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Sample Poems by Rob Griffith



The War at Home

For Tiffany and Barney

From the house, I watch our dog, a boxer-mix,
Smile up at me with gums unslung and black.
He yawns then wanders off, his fur sleek brown
Against the grass, to find his nemesis,
A young hydrangea bush against the fence.
Like fireworks, its purple corymbs burst
Among its dark and pinnate leaves, the throats
Of every floret paper pale. Today,
Like every day this spring, the dog leans in
And hikes his leg. Within another month,
The shrub’s green strength will start to fail, its leaves
Limp and pallid. For the dog, this is war,
Or duty, or maybe even love, but nothing
That the dog can do will kill the plant.
Farther back in the yard, the oak’s broad leaves
Make green eclipses of the sun and starve
The grass and milkweed around its roots. Above,
Wisteria garrotes the chestnut tree,
And near the door, the ants dismantle roses,
Each crimson bit carried down the bricks
Like waterfalls of pixels. The dog walks on,
The bright hydrangea petals now wet lace,
While spring is sharpened on the sky’s hard lathe.



33

Your birthday’s come around again, and I
can think of nothing but those 33s
collecting dust behind the stairs. Fading,
their cardboard jackets hold a thousand ghosts—
the brooding bands, standing with arms crossed
in front of brick walls or railroad tracks
that needle-off to infinity; moonscapes
in psychedelic reds, blues, and black;
the denim jackets, the moused hair, the scowls,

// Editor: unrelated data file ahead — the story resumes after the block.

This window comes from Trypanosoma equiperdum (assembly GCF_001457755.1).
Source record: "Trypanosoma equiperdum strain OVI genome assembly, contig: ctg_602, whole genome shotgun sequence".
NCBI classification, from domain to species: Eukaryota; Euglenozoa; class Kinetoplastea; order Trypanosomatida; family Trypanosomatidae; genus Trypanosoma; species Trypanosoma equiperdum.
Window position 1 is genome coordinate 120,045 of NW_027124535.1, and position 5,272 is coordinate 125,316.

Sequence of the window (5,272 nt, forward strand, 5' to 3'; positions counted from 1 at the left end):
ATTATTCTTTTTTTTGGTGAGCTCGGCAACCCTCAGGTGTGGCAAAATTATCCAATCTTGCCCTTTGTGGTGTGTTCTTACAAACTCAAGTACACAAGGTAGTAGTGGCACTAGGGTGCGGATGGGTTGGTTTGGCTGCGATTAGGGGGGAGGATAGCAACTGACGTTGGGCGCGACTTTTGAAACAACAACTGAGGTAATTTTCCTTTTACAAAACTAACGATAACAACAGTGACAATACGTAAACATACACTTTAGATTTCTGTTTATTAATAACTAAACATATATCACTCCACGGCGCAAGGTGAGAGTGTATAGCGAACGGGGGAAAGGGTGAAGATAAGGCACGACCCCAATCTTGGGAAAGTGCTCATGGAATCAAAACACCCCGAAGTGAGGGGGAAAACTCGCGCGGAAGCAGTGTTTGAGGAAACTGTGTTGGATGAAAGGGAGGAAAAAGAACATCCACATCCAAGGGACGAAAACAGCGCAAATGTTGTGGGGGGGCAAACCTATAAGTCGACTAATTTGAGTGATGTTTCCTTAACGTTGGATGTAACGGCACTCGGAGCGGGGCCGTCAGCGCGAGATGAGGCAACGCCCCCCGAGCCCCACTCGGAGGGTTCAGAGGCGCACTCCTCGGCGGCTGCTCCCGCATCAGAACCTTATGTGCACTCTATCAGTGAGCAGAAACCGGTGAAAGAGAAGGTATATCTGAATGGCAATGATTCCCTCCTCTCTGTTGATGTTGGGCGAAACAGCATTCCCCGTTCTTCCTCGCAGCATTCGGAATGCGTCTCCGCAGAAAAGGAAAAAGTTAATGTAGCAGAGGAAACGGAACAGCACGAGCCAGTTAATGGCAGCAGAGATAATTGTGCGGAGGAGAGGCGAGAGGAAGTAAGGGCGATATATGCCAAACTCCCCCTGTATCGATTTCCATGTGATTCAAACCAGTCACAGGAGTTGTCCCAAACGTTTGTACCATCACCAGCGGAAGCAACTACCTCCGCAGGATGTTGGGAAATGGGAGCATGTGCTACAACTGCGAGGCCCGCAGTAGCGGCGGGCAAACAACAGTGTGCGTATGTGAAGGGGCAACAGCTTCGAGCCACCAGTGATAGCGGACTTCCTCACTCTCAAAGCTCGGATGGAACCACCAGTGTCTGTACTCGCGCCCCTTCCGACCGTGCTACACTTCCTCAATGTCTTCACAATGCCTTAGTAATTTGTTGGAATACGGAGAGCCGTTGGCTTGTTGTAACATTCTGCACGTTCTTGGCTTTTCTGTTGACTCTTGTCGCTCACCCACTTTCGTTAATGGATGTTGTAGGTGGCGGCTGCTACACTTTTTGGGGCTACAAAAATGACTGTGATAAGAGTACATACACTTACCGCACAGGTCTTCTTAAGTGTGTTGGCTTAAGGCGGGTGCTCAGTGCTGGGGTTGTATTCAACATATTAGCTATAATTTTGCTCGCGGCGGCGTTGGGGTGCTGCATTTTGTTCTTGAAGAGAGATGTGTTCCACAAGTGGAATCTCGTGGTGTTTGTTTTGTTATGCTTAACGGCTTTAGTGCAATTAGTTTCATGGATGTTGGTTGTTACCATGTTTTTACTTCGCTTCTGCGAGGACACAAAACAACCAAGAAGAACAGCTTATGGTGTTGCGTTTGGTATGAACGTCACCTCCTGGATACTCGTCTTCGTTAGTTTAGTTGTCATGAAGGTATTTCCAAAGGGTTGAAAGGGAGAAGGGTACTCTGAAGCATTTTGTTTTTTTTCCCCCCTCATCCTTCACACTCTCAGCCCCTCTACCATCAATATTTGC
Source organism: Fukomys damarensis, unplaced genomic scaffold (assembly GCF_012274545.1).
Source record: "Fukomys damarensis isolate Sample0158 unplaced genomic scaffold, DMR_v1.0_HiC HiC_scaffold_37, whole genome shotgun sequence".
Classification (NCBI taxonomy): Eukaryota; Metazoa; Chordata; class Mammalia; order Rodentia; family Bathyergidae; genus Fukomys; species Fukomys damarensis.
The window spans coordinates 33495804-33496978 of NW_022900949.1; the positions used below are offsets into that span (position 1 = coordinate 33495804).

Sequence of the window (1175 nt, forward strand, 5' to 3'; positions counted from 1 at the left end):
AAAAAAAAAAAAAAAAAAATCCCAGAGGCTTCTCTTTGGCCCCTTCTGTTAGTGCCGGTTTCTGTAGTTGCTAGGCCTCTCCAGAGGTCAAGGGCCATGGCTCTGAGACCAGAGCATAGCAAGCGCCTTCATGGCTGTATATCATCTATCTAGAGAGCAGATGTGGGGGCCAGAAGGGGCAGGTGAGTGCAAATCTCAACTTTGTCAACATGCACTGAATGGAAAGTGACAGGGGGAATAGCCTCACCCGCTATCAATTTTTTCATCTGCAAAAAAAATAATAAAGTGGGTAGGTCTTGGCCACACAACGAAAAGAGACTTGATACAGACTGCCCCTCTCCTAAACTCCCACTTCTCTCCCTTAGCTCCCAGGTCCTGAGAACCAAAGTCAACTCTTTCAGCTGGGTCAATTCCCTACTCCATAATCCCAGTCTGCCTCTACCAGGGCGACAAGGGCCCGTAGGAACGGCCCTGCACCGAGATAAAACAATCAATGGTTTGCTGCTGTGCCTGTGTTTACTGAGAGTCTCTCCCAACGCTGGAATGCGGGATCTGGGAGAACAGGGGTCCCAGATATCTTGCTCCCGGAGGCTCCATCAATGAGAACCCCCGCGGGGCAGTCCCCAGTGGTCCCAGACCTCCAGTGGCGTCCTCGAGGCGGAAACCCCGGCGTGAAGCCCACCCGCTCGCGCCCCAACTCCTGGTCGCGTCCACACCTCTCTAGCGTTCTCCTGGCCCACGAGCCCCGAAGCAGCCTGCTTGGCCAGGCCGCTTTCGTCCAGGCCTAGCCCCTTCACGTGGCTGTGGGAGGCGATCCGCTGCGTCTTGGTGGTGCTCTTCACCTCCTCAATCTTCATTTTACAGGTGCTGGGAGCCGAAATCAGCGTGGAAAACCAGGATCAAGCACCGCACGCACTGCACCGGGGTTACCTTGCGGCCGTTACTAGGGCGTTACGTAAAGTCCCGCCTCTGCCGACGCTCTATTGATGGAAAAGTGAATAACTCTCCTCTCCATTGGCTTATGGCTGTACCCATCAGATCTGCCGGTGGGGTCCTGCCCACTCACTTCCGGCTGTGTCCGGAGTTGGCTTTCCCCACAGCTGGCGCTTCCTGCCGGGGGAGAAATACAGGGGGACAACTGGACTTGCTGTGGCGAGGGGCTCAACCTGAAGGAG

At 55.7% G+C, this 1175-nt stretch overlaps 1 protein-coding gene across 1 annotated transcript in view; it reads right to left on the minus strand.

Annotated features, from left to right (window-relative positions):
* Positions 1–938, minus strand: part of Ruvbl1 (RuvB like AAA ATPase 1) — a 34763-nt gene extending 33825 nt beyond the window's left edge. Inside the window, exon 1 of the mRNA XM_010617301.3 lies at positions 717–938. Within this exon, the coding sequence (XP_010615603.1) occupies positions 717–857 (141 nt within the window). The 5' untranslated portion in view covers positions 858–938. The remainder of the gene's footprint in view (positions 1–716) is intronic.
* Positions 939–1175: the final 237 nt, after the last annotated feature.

the desert landscapes. They wait in the silence cast
by all the years. And I wish I could rise
above the clouds, above this disc of stars
and dust, and gently lift the needle up
and back. I’d let it slip into the groove,
that first song yawning out a sunrise,
the vinyl night spinning down to nothing.
And every time, before that last track ends,
I’d lift the needle yet again, content
to hear these same old songs, desperate
to avoid the hiss before they play, or after.



Each Night

You sit in bed, back bowed like a fishing pole
taut against a heavy catch. The pose
is one I always mistake for sorrow, pain,
or despair. I touch your arm, cool and smooth,
and ask, “What’s wrong?” You surface slowly,
shedding the dark water of your prayer
before opening your eyes and smiling archly.
You’d think I’d know by now that every night
you take your small boat out to the deep waters
and cast your line. And all the while, I pace
the shingle, ignoring the lap and click of waves
against the stones, ignoring all that moonlight
trembling on the bay. Instead, I watch
for that black wake that signals your return.



For a Young Husband Going Deaf

Bird-like, he tips his head from left to right,
But knows he heard it wrong; among the bins
Of apples, pears, and grapes, there’s little chance
His wife had palmed a tomato and said,
“You plump young Cato, so sick with sin.”
Likewise, at church on Sunday, he’s pretty sure
The preacher hadn’t risen, spread his arms,
And blessed the congregation with a cryptic,
“Your meat is bun-ready. Go forth and cockfight.”
The words, like worlds with orbits too elliptic,
Fall into outer darkness, a cold expanse
Where meaning cannot follow. And his wife, uncharmed
By his ceaseless bafflement, shakes her head
And mutters, “Gabriel shave me, distend a cure.”



In the Kitchen

It’s a minor juggling act—in one hand
a chicken breast as ice-slick as any stone
beside a winter stream; in the other,
a fistful of fresh carrots for the soup;
and on the counter, a cutting board, knife,
and pot. As if preparing for the toss
or measuring their weights, I raise one hand
and then the other. What to drop or hold?

And here’s where all the metaphor kicks in,
where I can’t help but chain this simple still-life
to something more profound. I place the chicken
on a plate then chop the carrots, thinking
of all I hold against the stream of time:
love, friends, career—even the present itself.
It’s all too much for hands and a heart that grieves.

Then you burst in, smiling and smelling of rain,
and your umbrella sheds perfect stars
all over the kitchen. Decisions disappear
like steam above the soup, and light reflects
from every pot and every darkened window.